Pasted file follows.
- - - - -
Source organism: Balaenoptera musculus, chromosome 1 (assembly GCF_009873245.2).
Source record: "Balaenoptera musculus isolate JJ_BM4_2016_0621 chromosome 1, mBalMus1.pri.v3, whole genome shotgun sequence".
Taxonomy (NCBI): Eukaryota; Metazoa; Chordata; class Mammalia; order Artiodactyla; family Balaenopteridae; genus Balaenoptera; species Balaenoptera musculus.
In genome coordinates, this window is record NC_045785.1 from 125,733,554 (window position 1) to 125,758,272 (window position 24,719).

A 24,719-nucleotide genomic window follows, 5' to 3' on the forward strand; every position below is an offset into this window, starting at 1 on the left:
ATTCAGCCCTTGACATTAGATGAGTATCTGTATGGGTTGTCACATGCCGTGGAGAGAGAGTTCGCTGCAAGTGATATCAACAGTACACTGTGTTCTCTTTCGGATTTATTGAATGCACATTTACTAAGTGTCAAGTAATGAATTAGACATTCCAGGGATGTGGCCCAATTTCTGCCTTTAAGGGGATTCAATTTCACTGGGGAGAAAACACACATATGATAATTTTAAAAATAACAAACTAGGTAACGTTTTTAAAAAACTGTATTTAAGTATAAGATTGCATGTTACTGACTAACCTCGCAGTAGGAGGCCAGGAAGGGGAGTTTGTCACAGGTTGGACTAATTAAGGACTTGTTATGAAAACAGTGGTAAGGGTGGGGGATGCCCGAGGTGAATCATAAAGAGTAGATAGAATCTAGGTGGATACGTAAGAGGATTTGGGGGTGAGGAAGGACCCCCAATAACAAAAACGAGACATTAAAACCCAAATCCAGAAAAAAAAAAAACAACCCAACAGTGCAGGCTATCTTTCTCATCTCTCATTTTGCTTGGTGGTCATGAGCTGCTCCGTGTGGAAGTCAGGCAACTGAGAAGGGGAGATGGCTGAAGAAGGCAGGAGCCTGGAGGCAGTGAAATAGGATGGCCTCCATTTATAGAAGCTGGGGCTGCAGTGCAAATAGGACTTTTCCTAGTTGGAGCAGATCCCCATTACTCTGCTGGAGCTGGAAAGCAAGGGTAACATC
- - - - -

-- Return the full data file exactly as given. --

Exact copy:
Source organism: Balaenoptera musculus, chromosome 1 (assembly GCF_009873245.2).
Source record: "Balaenoptera musculus isolate JJ_BM4_2016_0621 chromosome 1, mBalMus1.pri.v3, whole genome shotgun sequence".
Taxonomy (NCBI): Eukaryota; Metazoa; Chordata; class Mammalia; order Artiodactyla; family Balaenopteridae; genus Balaenoptera; species Balaenoptera musculus.
In genome coordinates, this window is record NC_045785.1 from 125,733,554 (window position 1) to 125,758,272 (window position 24,719).

A 24,719-nucleotide genomic window follows, 5' to 3' on the forward strand; every position below is an offset into this window, starting at 1 on the left:
ATTCAGCCCTTGACATTAGATGAGTATCTGTATGGGTTGTCACATGCCGTGGAGAGAGAGTTCGCTGCAAGTGATATCAACAGTACACTGTGTTCTCTTTCGGATTTATTGAATGCACATTTACTAAGTGTCAAGTAATGAATTAGACATTCCAGGGATGTGGCCCAATTTCTGCCTTTAAGGGGATTCAATTTCACTGGGGAGAAAACACACATATGATAATTTTAAAAATAACAAACTAGGTAACGTTTTTAAAAAACTGTATTTAAGTATAAGATTGCATGTTACTGACTAACCTCGCAGTAGGAGGCCAGGAAGGGGAGTTTGTCACAGGTTGGACTAATTAAGGACTTGTTATGAAAACAGTGGTAAGGGTGGGGGATGCCCGAGGTGAATCATAAAGAGTAGATAGAATCTAGGTGGATACGTAAGAGGATTTGGGGGTGAGGAAGGACCCCCAATAACAAAAACGAGACATTAAAACCCAAATCCAGAAAAAAAAAAAACAACCCAACAGTGCAGGCTATCTTTCTCATCTCTCATTTTGCTTGGTGGTCATGAGCTGCTCCGTGTGGAAGTCAGGCAACTGAGAAGGGGAGATGGCTGAAGAAGGCAGGAGCCTGGAGGCAGTGAAATAGGATGGCCTCCATTTATAGAAGCTGGGGCTGCAGTGCAAATAGGACTTTTCCTAGTTGGAGCAGATCCCCATTACTCTGCTGGAGCTGGAAAGCAAGGGTAACATC